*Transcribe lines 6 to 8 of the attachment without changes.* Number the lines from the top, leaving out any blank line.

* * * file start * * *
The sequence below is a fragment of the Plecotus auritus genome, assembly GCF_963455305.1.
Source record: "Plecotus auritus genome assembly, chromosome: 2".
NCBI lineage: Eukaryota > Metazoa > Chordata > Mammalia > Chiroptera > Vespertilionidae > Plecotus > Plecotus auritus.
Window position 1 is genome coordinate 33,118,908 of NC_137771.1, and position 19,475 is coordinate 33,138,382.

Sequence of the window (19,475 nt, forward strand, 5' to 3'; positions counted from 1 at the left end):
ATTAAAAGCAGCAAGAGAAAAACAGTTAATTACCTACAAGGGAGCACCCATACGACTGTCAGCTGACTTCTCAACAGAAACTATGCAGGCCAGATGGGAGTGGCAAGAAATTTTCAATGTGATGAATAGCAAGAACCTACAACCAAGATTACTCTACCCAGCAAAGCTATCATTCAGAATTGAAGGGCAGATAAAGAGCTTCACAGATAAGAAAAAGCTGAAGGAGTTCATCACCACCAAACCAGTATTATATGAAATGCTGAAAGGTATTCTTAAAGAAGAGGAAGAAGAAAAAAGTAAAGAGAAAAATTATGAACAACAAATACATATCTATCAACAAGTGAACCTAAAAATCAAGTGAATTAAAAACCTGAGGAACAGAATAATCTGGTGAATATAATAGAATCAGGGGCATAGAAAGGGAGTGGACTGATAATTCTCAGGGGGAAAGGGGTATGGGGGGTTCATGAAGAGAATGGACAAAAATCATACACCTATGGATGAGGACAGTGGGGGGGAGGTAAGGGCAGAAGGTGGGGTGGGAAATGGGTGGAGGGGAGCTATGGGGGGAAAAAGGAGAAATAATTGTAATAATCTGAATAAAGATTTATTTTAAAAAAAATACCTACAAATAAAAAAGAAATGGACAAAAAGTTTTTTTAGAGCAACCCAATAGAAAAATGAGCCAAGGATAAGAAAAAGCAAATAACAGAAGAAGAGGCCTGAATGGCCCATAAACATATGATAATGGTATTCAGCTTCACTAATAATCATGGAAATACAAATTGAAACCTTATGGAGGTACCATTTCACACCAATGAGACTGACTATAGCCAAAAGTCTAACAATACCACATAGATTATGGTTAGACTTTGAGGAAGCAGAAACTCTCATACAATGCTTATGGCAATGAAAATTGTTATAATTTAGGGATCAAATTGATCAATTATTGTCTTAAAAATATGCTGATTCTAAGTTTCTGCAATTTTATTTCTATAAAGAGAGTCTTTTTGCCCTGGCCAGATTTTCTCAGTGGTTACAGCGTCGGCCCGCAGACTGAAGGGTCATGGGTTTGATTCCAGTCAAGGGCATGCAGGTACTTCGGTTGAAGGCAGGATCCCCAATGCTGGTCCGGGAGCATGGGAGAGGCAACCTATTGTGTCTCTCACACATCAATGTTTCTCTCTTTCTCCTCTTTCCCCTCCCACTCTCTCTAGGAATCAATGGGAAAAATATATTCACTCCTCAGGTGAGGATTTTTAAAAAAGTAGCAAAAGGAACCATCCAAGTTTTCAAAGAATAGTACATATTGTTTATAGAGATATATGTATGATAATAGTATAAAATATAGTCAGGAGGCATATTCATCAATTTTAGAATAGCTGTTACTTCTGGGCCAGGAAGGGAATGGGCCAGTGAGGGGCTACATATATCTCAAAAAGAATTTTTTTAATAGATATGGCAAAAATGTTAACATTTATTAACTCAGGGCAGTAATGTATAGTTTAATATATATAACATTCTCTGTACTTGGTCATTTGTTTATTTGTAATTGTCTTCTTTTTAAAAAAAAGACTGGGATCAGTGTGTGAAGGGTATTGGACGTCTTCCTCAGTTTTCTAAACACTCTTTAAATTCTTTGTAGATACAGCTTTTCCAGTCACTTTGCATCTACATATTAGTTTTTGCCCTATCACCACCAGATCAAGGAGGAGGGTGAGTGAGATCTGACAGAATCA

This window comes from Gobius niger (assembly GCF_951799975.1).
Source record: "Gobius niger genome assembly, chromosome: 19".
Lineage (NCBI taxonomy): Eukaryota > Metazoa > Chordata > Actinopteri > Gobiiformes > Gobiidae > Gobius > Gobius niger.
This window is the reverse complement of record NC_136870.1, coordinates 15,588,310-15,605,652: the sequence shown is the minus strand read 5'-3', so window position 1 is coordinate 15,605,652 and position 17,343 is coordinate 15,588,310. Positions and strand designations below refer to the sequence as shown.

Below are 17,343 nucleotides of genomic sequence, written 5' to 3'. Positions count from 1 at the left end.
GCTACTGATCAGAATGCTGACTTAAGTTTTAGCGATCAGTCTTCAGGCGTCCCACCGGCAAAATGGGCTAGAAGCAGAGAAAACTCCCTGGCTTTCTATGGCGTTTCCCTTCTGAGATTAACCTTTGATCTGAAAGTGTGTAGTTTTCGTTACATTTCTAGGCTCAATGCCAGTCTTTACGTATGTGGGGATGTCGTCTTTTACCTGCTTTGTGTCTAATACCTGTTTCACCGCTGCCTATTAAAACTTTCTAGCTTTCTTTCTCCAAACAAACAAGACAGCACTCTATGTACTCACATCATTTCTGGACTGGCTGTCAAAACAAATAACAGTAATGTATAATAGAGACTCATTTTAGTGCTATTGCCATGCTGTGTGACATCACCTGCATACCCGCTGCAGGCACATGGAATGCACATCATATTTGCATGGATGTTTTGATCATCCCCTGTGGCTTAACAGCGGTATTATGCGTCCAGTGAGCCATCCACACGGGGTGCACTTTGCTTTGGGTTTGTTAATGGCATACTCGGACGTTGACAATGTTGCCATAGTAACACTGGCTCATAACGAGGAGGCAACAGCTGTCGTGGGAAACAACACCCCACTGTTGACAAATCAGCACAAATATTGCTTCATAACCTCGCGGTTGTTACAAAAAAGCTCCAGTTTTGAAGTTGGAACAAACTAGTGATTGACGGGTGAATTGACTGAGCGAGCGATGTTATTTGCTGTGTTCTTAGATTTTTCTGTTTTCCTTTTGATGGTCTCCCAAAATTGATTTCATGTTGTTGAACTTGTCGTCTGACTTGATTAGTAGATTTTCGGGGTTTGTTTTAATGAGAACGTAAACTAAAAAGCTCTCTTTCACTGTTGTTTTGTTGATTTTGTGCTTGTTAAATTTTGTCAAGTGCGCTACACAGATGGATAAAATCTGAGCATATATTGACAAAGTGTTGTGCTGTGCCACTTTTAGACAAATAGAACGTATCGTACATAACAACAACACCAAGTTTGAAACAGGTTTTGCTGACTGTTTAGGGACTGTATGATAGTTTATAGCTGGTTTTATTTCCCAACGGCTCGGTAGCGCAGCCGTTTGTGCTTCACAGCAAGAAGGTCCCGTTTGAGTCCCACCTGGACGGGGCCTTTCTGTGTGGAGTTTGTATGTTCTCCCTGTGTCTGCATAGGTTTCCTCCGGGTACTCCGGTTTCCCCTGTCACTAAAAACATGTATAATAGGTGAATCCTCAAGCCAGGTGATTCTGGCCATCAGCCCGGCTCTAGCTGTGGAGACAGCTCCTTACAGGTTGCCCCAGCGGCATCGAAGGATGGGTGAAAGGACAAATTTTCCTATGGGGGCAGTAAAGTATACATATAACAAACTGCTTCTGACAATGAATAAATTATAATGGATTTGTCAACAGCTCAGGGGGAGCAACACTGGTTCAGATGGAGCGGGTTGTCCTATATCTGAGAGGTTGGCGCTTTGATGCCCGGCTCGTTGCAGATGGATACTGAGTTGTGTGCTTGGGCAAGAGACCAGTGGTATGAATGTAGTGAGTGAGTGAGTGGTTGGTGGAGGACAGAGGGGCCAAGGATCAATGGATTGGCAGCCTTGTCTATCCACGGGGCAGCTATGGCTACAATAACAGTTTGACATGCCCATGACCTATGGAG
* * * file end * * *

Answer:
ATTAAAAGCAGCAAGAGAAAAACAGTTAATTACCTACAAGGGAGCACCCATACGACTGTCAGCTGACTTCTCAACAGAAACTATGCAGGCCAGATGGGAGTGGCAAGAAATTTTCAATGTGATGAATAGCAAGAACCTACAACCAAGATTACTCTACCCAGCAAAGCTATCATTCAGAATTGAAGGGCAGATAAAGAGCTTCACAGATAAGAAAAAGCTGAAGGAGTTCATCACCACCAAACCAGTATTATATGAAATGCTGAAAGGTATTCTTAAAGAAGAGGAAGAAGAAAAAAGTAAAGAGAAAAATTATGAACAACAAATACATATCTATCAACAAGTGAACCTAAAAATCAAGTGAATTAAAAACCTGAGGAACAGAATAATCTGGTGAATATAATAGAATCAGGGGCATAGAAAGGGAGTGGACTGATAATTCTCAGGGGGAAAGGGGTATGGGGGGTTCATGAAGAGAATGGACAAAAATCATACACCTATGGATGAGGACAGTGGGGGGGAGGTAAGGGCAGAAGGTGGGGTGGGAAATGGGTGGAGGGGAGCTATGGGGGGAAAAAGGAGAAATAATTGTAATAATCTGAATAAAGATTTATTTTAAAAAAAATACCTACAAATAAAAAAGAAATGGACAAAAAGTTTTTTTAGAGCAACCCAATAGAAAAATGAGCCAAGGATAAGAAAAAGCAAATAACAGAAGAAGAGGCCTGAATGGCCCATAAACATATGATAATGGTATTCAGCTTCACTAATAATCATGGAAATACAAATTGAAACCTTATGGAGGTACCATTTCACACCAATGAGACTGACTATAGCCAAAAGTCTAACAATACCACATAGATTATGGTTAGACTTTGAGGAAGCAGAAACTCTCATACAATGCTTATGGCAATGAAAATTGTTATAATTTAGGGATCAAATTGATCAATTATTGTCTTAAAAATATGCTGATTCTAAGTTTCTGCAATTTTATTTCTATAAAGAGAGTCTTTTTGCCCTGGCCAGATTTTCTCAGTGGTTACAGCGTCGGCCCGCAGACTGAAGGGTCATGGGTTTGATTCCAGTCAAGGGCATGCAGGTACTTCGGTTGAAGGCAGGATCCCCAATGCTGGTCCGGGAGCATGGGAGAGGCAACCTATTGTGTCTCTCACACATCAATGTTTCTCTCTTTCTCCTCTTTCCCCTCCCACTCTCTCTAGGAATCAATGGGAAAAATATATTCACTCCTCAGGTGAGGATTTTTAAAAAAGTAGCAAAAGGAACCATCCAAGTTTTCAAAGAATAGTACATATTGTTTATAGAGATATATGTATGATAATAGTATAAAATATAGTCAGGAGGCATATTCATCAATTTTAGAATAGCTGTTACTTCTGGGCCAGGAAGGGAATGGGCCAGTGAGGGGCTACATATATCTCAAAAAGAATTTTTTTAATAGATATGGCAAAAATGTTAACATTTATTAACTCAGGGCAGTAATGTATAGTTTAATATATATAACATTCTCTGTACTTGGTCATTTGTTTATTTGTAATTGTCTTCTTTTTAAAAAAAAGACTGGGATCAGTGTGTGAAGGGTATTGGACGTCTTCCTCAGTTTTCTAAACACTCTTTAAATTCTTTGTAGATACAGCTTTTCCAGTCACTTTGCATCTACATATTAGTTTTTGCCCTATCACCACCAGATCAAGGAGGAGGGTGAGTGAGATCTGACAGAATCA

This window comes from Gobius niger (assembly GCF_951799975.1).
Source record: "Gobius niger genome assembly, chromosome: 19".